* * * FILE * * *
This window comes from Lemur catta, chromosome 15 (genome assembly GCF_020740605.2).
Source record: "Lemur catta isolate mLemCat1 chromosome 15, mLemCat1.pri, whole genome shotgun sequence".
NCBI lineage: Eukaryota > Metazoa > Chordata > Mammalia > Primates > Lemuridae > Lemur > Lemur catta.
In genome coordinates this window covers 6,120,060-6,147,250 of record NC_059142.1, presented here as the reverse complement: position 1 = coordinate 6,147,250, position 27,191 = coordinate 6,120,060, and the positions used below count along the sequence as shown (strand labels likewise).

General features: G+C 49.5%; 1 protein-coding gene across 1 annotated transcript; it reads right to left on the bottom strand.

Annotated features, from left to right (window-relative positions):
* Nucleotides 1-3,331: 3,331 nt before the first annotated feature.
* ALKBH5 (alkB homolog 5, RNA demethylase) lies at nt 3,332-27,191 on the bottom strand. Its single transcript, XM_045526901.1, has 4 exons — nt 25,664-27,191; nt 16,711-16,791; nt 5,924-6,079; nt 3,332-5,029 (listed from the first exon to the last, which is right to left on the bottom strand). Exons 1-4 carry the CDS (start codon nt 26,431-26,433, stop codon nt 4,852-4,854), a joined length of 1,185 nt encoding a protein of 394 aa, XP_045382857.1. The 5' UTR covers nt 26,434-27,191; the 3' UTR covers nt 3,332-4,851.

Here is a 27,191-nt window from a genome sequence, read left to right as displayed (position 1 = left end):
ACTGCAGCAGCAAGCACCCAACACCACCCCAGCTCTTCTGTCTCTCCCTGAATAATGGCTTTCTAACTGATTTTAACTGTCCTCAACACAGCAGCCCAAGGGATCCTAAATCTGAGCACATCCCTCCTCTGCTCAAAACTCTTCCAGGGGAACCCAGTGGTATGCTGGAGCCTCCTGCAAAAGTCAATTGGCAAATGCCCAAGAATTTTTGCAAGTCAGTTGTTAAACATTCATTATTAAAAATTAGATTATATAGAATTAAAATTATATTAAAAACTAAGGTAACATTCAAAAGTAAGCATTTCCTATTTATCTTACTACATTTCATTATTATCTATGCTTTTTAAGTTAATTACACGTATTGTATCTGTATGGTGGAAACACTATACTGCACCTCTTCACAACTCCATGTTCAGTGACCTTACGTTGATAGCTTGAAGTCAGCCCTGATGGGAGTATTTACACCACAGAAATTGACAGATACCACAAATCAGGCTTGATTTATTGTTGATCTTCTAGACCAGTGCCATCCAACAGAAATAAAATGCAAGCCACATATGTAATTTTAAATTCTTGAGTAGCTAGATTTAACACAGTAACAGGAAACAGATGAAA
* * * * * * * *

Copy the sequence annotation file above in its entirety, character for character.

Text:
This window comes from Lemur catta, chromosome 15 (genome assembly GCF_020740605.2).
Source record: "Lemur catta isolate mLemCat1 chromosome 15, mLemCat1.pri, whole genome shotgun sequence".
NCBI lineage: Eukaryota > Metazoa > Chordata > Mammalia > Primates > Lemuridae > Lemur > Lemur catta.
In genome coordinates this window covers 6,120,060-6,147,250 of record NC_059142.1, presented here as the reverse complement: position 1 = coordinate 6,147,250, position 27,191 = coordinate 6,120,060, and the positions used below count along the sequence as shown (strand labels likewise).

General features: G+C 49.5%; 1 protein-coding gene across 1 annotated transcript; it reads right to left on the bottom strand.

Annotated features, from left to right (window-relative positions):
* Nucleotides 1-3,331: 3,331 nt before the first annotated feature.
* ALKBH5 (alkB homolog 5, RNA demethylase) lies at nt 3,332-27,191 on the bottom strand. Its single transcript, XM_045526901.1, has 4 exons — nt 25,664-27,191; nt 16,711-16,791; nt 5,924-6,079; nt 3,332-5,029 (listed from the first exon to the last, which is right to left on the bottom strand). Exons 1-4 carry the CDS (start codon nt 26,431-26,433, stop codon nt 4,852-4,854), a joined length of 1,185 nt encoding a protein of 394 aa, XP_045382857.1. The 5' UTR covers nt 26,434-27,191; the 3' UTR covers nt 3,332-4,851.

Here is a 27,191-nt window from a genome sequence, read left to right as displayed (position 1 = left end):
ACTGCAGCAGCAAGCACCCAACACCACCCCAGCTCTTCTGTCTCTCCCTGAATAATGGCTTTCTAACTGATTTTAACTGTCCTCAACACAGCAGCCCAAGGGATCCTAAATCTGAGCACATCCCTCCTCTGCTCAAAACTCTTCCAGGGGAACCCAGTGGTATGCTGGAGCCTCCTGCAAAAGTCAATTGGCAAATGCCCAAGAATTTTTGCAAGTCAGTTGTTAAACATTCATTATTAAAAATTAGATTATATAGAATTAAAATTATATTAAAAACTAAGGTAACATTCAAAAGTAAGCATTTCCTATTTATCTTACTACATTTCATTATTATCTATGCTTTTTAAGTTAATTACACGTATTGTATCTGTATGGTGGAAACACTATACTGCACCTCTTCACAACTCCATGTTCAGTGACCTTACGTTGATAGCTTGAAGTCAGCCCTGATGGGAGTATTTACACCACAGAAATTGACAGATACCACAAATCAGGCTTGATTTATTGTTGATCTTCTAGACCAGTGCCATCCAACAGAAATAAAATGCAAGCCACATATGTAATTTTAAATTCTTGAGTAGCTAGATTTAACACAGTAACAGGAAACAGATGAAA